Michigan Football: Remembering the Wolverines Last Big Ten Title 10 Years Ago

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Michigan Football: Remembering the Wolverines Last Big Ten Title 10 Years Ago
CARLOS OSORIO/Associated Press
Lloyd Carr

Michigan is still considered to be a national football power even though it hasn’t won a Big Ten title since 2004.

When Michigan last won a conference championship, the iPhone didn’t exist, Facebook had just moved out of Mark Zuckerberg’s Harvard dorm room and the only “tweets” people knew about came from birds.

The world has changed drastically since then, and Michigan has struggled to make the transition as college football has evolved.

When most fans think about Michigan, they recall the period from 1969-2004 when the team could legitimately stake a claim as an elite program.

I-A Winning Percentage (1969-2004)
Rank Team % Wins Losses Ties
1 Nebraska 0.818 361 78 5
2 Michigan 0.782 333 90 8
3 Ohio State 0.757 320 100 8
4 Oklahoma 0.755 320 101 8
5 Florida State 0.728 310 114 5

Stassen.COM

2004 marked the last time Michigan won or shared the Big Ten title.

The Wolverines competed for another Big Ten title in 2006 (falling to Ohio State in an epic 42-39 battle in Columbus), but since then, the program has plummeted both nationally and among teams in its conference.

I-A Winning Percentage 2005-2013
Rank Team % Wins Losses
1 Boise State 0.856 101 17
2 Ohio State 0.808 84 20
3 Louisiana State 0.788 95 24
4 Oregon 0.794 93 24
5 Oklahoma 0.775 93 27

Stassen.COM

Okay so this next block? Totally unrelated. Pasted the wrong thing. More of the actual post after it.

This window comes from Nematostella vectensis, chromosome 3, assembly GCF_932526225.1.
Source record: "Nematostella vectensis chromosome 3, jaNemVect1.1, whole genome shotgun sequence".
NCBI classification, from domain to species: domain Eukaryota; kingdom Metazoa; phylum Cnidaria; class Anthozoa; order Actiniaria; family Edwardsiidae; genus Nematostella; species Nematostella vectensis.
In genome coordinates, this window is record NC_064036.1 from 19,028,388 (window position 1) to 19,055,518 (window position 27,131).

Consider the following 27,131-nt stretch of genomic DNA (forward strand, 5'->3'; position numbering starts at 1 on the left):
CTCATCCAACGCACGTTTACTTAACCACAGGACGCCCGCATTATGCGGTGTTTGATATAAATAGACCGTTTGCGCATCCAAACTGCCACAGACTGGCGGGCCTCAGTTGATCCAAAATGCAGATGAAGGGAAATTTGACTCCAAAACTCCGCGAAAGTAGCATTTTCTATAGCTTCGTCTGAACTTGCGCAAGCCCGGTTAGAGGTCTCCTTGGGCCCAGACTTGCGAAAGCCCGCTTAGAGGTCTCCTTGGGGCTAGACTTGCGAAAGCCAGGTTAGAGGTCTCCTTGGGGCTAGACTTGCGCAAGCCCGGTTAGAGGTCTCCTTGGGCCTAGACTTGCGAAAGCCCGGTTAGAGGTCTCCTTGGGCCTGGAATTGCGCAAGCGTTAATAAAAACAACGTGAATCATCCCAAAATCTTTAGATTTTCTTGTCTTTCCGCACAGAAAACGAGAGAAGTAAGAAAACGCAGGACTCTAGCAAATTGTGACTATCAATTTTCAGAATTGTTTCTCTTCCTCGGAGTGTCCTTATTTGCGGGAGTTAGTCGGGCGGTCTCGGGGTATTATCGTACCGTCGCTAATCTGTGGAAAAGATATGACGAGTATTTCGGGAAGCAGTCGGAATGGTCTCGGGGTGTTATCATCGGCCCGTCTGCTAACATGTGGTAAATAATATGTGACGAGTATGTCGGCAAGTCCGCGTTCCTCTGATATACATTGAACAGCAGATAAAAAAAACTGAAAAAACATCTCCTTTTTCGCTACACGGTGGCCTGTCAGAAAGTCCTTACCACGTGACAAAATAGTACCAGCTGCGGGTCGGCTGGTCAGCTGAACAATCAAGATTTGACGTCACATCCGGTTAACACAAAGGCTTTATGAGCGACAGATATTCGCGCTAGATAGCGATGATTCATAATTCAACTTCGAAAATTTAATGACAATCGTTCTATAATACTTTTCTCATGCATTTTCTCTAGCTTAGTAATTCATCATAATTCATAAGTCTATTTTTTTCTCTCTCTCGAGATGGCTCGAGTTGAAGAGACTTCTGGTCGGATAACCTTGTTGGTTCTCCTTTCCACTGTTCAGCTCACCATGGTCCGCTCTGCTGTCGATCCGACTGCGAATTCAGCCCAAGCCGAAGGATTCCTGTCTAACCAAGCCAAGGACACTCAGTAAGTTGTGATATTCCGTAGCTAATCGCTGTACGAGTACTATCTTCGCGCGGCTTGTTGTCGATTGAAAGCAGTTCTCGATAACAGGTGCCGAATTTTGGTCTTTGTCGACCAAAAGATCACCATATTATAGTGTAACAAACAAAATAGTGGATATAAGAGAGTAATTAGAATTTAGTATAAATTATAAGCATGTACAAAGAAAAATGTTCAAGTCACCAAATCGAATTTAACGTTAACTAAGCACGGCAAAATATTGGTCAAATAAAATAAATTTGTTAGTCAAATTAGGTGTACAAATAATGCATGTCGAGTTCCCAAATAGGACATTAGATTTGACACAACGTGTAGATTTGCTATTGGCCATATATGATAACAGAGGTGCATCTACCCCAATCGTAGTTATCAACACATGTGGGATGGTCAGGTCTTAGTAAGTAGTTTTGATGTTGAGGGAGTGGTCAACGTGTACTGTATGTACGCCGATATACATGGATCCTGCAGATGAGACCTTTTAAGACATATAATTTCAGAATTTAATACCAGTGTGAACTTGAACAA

And how far has Michigan slid since 2004?

I-A Winning Percentage 2005-2013 (Big Ten top 6)
Rank Team % Wins Losses
2 Ohio State 0.808 84 20
12 Wisconsin 0.731 87 32
27 Nebraska 0.663 79 40
31 Michigan State 0.629 73 43
33 Rutgers 0.617 71 44
37 Michigan 0.596 68 46

Stassen.COM

 
Recruiting Impact

Imagine you’re a 17-year-old recruit. The last time Michigan won a national championship (1997) was the year you were born and the last time the team won the Big Ten title you were in grade school.

Bill Fundaro/Associated Press/Associated Press
Michigan was bloodied during a 1-4 November last season.

Up until last November when Michigan lost four out of five games, Brady Hoke could make a tenuous case the program was on the rise. But because of his last two seasons (7-6, 8-5) the success of his first season (11-2) might be an aberration.

That’s why this season is absolutely critical for Hoke. His predecessor, Rich Rodriguez, was fired for finishing 7-6 in his third season. So far, Hoke has the support of athletic director David Brandon, but fans in Ann Arbor are growing restless.

Tony Ding/Associated Press/Associated Press
Brandon and Hoke.

Over the last ten years, football ticket prices have steadily risen, and the Michigan athletic department has instituted seat licenses for season ticket holders. Michigan Stadium has also been upgraded with private suites and premium seating areas. All this adds up to increased pressure for the team to get back to the top of the Big Ten and beyond.